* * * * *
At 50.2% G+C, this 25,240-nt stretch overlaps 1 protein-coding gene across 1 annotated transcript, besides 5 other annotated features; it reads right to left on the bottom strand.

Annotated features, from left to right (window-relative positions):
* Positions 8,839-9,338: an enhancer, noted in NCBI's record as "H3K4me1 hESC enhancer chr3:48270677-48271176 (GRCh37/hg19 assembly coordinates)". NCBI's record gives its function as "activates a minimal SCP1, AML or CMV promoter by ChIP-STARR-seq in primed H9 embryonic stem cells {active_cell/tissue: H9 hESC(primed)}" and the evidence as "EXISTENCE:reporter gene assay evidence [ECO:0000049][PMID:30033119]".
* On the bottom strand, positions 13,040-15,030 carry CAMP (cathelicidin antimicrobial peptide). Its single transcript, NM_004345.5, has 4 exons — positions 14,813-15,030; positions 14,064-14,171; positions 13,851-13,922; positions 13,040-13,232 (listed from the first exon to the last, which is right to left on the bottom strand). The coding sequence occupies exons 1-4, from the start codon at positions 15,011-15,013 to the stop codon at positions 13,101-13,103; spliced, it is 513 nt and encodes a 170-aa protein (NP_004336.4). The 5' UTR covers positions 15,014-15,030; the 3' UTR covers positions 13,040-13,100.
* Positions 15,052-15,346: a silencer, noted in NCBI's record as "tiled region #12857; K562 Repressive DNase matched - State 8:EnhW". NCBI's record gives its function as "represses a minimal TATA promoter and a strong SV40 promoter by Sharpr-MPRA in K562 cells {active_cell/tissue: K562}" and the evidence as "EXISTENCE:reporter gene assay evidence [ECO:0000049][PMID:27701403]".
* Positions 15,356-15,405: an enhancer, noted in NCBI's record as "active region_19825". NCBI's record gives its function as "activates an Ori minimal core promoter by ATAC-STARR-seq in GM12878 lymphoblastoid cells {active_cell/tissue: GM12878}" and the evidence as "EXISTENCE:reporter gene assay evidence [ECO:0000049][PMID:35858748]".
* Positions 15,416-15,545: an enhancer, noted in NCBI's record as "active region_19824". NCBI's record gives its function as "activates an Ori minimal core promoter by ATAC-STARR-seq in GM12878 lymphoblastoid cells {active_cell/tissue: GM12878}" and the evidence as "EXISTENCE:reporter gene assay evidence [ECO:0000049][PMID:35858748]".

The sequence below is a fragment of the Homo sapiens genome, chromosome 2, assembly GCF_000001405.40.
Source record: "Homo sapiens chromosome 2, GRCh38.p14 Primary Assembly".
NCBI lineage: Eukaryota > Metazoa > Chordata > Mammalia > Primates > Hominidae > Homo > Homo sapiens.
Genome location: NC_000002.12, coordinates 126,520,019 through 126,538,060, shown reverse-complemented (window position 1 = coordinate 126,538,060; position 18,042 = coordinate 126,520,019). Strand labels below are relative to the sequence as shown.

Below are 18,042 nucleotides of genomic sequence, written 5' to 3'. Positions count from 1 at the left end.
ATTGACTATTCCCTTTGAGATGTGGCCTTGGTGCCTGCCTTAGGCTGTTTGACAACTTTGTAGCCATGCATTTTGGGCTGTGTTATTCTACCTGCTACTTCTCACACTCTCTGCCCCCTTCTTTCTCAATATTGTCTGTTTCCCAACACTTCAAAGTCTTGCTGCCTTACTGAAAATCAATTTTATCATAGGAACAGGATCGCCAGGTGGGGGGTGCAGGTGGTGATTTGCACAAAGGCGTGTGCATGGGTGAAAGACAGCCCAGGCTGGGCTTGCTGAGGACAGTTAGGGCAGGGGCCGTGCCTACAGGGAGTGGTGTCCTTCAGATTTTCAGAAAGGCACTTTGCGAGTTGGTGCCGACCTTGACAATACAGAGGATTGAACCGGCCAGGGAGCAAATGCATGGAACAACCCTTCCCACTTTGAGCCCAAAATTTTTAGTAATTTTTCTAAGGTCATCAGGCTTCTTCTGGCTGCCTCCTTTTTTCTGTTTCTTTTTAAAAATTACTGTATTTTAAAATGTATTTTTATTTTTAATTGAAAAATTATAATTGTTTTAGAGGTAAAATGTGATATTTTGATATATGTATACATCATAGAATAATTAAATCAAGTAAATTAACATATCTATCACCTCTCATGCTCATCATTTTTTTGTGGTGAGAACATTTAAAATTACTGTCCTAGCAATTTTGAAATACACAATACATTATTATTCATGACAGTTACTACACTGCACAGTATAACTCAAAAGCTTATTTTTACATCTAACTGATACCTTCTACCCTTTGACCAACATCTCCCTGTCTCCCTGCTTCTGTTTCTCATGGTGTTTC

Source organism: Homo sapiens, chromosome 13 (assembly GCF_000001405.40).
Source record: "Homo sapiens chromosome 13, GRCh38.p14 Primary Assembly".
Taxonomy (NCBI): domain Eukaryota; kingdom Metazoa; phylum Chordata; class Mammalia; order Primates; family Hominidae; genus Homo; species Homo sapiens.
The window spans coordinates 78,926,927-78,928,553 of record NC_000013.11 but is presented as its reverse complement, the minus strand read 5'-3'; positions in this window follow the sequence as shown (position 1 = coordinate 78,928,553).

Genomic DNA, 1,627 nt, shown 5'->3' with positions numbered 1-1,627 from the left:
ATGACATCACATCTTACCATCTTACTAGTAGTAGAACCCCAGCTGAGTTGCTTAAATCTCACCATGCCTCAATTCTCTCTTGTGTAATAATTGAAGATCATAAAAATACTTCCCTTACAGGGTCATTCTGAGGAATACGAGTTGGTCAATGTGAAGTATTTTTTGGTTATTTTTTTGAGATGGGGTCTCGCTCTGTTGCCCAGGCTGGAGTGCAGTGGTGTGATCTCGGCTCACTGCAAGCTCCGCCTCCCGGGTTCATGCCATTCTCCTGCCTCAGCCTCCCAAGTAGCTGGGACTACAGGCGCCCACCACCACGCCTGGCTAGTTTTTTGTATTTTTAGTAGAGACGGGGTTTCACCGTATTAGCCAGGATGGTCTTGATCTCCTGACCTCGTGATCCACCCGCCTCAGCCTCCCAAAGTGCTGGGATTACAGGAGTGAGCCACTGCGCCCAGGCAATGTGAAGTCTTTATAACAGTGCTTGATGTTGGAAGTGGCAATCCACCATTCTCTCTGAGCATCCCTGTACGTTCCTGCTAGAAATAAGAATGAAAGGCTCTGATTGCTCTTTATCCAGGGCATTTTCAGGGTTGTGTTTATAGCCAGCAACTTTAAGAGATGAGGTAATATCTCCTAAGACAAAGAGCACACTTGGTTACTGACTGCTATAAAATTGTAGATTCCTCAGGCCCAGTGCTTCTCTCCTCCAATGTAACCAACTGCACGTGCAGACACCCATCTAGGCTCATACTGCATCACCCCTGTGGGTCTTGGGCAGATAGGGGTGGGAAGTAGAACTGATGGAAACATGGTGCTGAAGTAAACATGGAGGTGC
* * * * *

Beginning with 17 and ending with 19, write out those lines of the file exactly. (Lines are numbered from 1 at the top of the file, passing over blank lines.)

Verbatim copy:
The window spans coordinates 78,926,927-78,928,553 of record NC_000013.11 but is presented as its reverse complement, the minus strand read 5'-3'; positions in this window follow the sequence as shown (position 1 = coordinate 78,928,553).

Genomic DNA, 1,627 nt, shown 5'->3' with positions numbered 1-1,627 from the left:
ATGACATCACATCTTACCATCTTACTAGTAGTAGAACCCCAGCTGAGTTGCTTAAATCTCACCATGCCTCAATTCTCTCTTGTGTAATAATTGAAGATCATAAAAATACTTCCCTTACAGGGTCATTCTGAGGAATACGAGTTGGTCAATGTGAAGTATTTTTTGGTTATTTTTTTGAGATGGGGTCTCGCTCTGTTGCCCAGGCTGGAGTGCAGTGGTGTGATCTCGGCTCACTGCAAGCTCCGCCTCCCGGGTTCATGCCATTCTCCTGCCTCAGCCTCCCAAGTAGCTGGGACTACAGGCGCCCACCACCACGCCTGGCTAGTTTTTTGTATTTTTAGTAGAGACGGGGTTTCACCGTATTAGCCAGGATGGTCTTGATCTCCTGACCTCGTGATCCACCCGCCTCAGCCTCCCAAAGTGCTGGGATTACAGGAGTGAGCCACTGCGCCCAGGCAATGTGAAGTCTTTATAACAGTGCTTGATGTTGGAAGTGGCAATCCACCATTCTCTCTGAGCATCCCTGTACGTTCCTGCTAGAAATAAGAATGAAAGGCTCTGATTGCTCTTTATCCAGGGCATTTTCAGGGTTGTGTTTATAGCCAGCAACTTTAAGAGATGAGGTAATATCTCCTAAGACAAAGAGCACACTTGGTTACTGACTGCTATAAAATTGTAGATTCCTCAGGCCCAGTGCTTCTCTCCTCCAATGTAACCAACTGCACGTGCAGACACCCATCTAGGCTCATACTGCATCACCCCTGTGGGTCTTGGGCAGATAGGGGTGGGAAGTAGAACTGATGGAAACATGGTGCTGAAGTAAACATGGAGGTGC